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Position and momentum space

In physics and geometry, there are two intertwined vector spaces. Position space (also real space or coordinate space) is the set of all position vectors r of an object in space (usually 3D). The position vector defines a point in space. If the position vector varies with time it will trace out a path or surface, such as the trajectory of a particle. Momentum space or k-space is the set of all wavevectors k, associated with particles - free and bound. The terms "momentum" (symbol p, also a vector) and "wavevector" are used interchangeably due to the De Broglie relation p = hk, meaning they are equivalent up to proportionality, although this is not true in a crystal, see below. This is an example of Pontryagin duality. The position vector r has dimensions of length, the k-vector has dimensions of reciprocal length, so k is the frequency analogue of r, just as angular frequency is the inverse quantity and frequency analogue of time t. Physical phenomena can be described using either the positions of particles, or their momenta, both formulations equivalently provide the same information about the system in consideration. Usually r is more intuitive and simpler than k, though the converse is also true, such as in solid-state physics.

1 Position and momentum spaces in quantum mechanics 2 Relation between space and reciprocal space 2.1 Functions and operators in position space 2.2 Functions and operators in momentum space 3 Unitary equivalence between position and momentum operator 4 Reciprocal space and crystals 5 See also 6 References

Position and momentum spaces in quantum mechanics

Further information: Momentum operator In quantum physics, a particle is described by a quantum state. This quantum state can be represented as a superposition (i.e. a linear combination as a weighted sum) of basis states. In principle one is free to choose the set of basis states, as long as they span the space. If one chooses the eigenfunctions of the position operator as a set of basis functions, one speaks of a state as a wave function (r) in position space (our ordinary notion of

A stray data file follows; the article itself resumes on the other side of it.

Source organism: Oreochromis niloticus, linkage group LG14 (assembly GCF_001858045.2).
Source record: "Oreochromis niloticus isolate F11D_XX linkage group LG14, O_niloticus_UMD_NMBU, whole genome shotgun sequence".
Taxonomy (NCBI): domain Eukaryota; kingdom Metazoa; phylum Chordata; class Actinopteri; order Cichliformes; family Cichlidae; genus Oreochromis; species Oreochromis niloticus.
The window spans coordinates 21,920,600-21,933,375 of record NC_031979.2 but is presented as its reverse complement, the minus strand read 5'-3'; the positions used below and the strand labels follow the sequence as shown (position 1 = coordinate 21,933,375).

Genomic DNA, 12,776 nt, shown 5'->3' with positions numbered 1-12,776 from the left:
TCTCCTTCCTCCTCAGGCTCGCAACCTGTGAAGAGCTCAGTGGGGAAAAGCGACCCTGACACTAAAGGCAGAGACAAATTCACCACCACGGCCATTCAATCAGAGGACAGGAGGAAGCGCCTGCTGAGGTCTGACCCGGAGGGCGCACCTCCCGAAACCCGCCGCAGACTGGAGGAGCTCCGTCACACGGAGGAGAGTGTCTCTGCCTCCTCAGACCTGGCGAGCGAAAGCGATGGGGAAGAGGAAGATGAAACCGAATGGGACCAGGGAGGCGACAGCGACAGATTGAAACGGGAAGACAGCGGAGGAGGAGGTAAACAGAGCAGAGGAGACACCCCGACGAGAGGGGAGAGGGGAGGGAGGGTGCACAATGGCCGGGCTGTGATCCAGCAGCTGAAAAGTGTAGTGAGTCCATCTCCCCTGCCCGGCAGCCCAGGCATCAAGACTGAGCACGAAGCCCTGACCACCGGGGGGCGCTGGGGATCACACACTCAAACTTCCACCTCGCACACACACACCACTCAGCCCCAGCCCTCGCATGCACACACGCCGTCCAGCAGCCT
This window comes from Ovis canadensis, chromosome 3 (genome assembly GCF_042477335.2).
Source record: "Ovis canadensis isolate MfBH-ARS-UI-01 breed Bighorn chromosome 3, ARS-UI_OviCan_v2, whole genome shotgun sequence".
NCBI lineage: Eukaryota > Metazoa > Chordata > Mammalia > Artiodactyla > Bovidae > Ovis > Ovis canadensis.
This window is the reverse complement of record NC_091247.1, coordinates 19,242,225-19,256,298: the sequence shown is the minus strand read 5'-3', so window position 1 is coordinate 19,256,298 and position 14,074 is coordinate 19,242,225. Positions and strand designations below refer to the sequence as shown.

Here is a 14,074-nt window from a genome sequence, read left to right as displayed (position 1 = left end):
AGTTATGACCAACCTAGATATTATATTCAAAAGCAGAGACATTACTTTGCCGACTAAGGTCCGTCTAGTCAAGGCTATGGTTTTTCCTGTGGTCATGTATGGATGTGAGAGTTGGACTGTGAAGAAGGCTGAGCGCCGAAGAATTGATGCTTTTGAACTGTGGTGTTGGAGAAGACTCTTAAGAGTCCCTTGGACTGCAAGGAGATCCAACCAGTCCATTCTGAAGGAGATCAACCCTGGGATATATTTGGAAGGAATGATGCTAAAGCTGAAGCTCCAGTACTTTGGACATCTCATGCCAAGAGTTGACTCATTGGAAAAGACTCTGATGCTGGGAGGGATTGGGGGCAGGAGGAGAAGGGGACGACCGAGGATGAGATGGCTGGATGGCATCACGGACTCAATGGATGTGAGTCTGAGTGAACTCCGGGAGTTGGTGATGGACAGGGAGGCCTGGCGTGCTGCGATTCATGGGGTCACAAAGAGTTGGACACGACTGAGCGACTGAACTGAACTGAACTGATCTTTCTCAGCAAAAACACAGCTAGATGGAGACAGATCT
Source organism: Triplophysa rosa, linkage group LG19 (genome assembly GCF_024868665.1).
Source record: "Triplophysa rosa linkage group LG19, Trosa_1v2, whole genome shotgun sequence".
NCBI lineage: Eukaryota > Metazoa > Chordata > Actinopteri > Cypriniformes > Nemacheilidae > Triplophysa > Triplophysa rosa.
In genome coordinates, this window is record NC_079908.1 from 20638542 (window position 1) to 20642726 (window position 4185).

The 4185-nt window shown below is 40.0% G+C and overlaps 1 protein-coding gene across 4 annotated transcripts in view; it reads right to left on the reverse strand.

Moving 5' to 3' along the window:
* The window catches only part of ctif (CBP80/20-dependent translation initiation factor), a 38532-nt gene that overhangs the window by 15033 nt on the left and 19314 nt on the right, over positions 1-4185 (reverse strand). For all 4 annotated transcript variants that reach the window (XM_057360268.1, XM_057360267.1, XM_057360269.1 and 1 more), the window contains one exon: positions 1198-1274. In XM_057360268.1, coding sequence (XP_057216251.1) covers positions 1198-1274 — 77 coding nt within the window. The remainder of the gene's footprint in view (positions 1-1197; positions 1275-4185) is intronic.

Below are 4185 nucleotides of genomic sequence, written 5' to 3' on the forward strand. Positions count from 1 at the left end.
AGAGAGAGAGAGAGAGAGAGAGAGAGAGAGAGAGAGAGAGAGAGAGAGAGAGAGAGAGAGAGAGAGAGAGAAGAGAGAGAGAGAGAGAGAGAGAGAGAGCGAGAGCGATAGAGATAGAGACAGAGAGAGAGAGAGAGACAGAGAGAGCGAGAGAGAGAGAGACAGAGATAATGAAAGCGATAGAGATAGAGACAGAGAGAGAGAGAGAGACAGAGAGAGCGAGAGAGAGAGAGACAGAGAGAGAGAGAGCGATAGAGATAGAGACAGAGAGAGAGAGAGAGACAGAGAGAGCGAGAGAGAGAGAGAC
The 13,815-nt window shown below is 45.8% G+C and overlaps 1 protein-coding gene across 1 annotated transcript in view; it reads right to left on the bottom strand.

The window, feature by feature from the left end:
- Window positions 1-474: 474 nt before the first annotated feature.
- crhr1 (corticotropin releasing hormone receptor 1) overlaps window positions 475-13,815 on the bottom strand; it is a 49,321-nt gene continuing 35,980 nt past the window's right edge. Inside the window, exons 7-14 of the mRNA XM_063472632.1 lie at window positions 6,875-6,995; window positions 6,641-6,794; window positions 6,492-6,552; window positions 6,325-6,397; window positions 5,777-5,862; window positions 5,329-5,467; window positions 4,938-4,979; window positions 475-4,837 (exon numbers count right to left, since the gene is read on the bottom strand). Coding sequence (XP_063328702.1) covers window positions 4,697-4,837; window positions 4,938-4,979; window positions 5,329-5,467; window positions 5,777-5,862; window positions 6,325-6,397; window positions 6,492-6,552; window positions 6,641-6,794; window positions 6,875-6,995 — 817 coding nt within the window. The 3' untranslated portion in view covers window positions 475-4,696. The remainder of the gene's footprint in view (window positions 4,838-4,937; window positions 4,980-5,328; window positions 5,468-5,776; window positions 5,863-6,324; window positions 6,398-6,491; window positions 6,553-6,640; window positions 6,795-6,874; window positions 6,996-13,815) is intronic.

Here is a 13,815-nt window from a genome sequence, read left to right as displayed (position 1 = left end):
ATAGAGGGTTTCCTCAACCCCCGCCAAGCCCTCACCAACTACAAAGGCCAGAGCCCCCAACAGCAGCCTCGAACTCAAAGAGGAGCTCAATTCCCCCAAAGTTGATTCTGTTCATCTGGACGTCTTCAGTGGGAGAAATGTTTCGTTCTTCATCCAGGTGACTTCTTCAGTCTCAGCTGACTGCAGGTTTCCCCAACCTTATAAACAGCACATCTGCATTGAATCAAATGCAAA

space in terms of length). The familiar Schrdinger equation in terms of the position r is an example of quantum mechanics in the position representation.

By choosing the eigenfunctions of a different operator as a set of basis functions, one can arrive at a number of different representations of the same state. If one picks the eigenfunctions of the momentum operator as a set of
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basis functions, the resulting wave function f(k) is said to be the wave function in momentum space.

Relation between space and reciprocal space

The momentum representation of a wave function is very closely related to the Fourier transform and the concept of frequency domain. Since a quantum mechanical particle has a frequency proportional to the momentum (de Broglie's equation given above), describing the particle as a sum of its momentum components is equivalent to describing it as a sum of frequency components (i.e. a Fourier transform).

This becomes clear when we ask ourselves how we can transform from one representation to another.

Functions and operators in position space

Suppose we have a three-dimensional wave function in position space (r), then we can write this functions as a weighted sum of orthogonal basis functions or, in the continuous case, as an integral It is clear that if we specify the set of functions

(r): (r), say as the set of eigenfunctions of the momentum operator, the function f(k) holds all the information necessary to reconstruct (r) and is therefore an alternative description for the state . In quantum mechanics, the momentum operator is given by

(see matrix calculus for the denominator notation) with appropriate domain. The eigenfunctions and eigenvalues hk. So and we see that the momentum representation is related to the position representation by a Fourier transform.